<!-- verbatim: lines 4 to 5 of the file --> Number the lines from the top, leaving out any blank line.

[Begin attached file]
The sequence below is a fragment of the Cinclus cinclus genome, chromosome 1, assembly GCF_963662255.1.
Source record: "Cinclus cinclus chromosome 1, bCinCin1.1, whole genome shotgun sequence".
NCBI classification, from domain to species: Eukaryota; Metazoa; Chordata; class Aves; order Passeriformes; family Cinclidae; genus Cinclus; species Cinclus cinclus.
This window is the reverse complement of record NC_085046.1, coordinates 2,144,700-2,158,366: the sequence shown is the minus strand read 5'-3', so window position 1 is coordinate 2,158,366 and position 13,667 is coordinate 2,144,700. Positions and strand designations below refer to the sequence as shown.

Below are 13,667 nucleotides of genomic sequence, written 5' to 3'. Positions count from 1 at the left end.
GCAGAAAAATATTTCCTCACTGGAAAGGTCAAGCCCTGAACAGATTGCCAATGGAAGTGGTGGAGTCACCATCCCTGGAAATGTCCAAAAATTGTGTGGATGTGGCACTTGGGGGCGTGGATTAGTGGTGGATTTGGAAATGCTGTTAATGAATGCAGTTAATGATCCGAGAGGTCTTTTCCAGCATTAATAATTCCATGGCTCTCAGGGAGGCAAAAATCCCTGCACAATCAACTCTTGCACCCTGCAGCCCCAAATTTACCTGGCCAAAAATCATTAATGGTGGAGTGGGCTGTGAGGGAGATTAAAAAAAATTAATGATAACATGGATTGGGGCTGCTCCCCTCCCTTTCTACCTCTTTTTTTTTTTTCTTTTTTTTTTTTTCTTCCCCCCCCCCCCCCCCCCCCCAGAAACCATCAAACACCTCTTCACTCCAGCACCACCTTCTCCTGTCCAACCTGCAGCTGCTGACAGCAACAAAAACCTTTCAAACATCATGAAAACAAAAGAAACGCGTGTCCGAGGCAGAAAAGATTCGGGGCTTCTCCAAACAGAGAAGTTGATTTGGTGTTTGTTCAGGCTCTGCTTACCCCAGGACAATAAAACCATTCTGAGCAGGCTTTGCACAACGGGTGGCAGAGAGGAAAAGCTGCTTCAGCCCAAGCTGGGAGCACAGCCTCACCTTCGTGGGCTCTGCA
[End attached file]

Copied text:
This window is the reverse complement of record NC_085046.1, coordinates 2,144,700-2,158,366: the sequence shown is the minus strand read 5'-3', so window position 1 is coordinate 2,158,366 and position 13,667 is coordinate 2,144,700. Positions and strand designations below refer to the sequence as shown.

Below are 13,667 nucleotides of genomic sequence, written 5' to 3'. Positions count from 1 at the left end.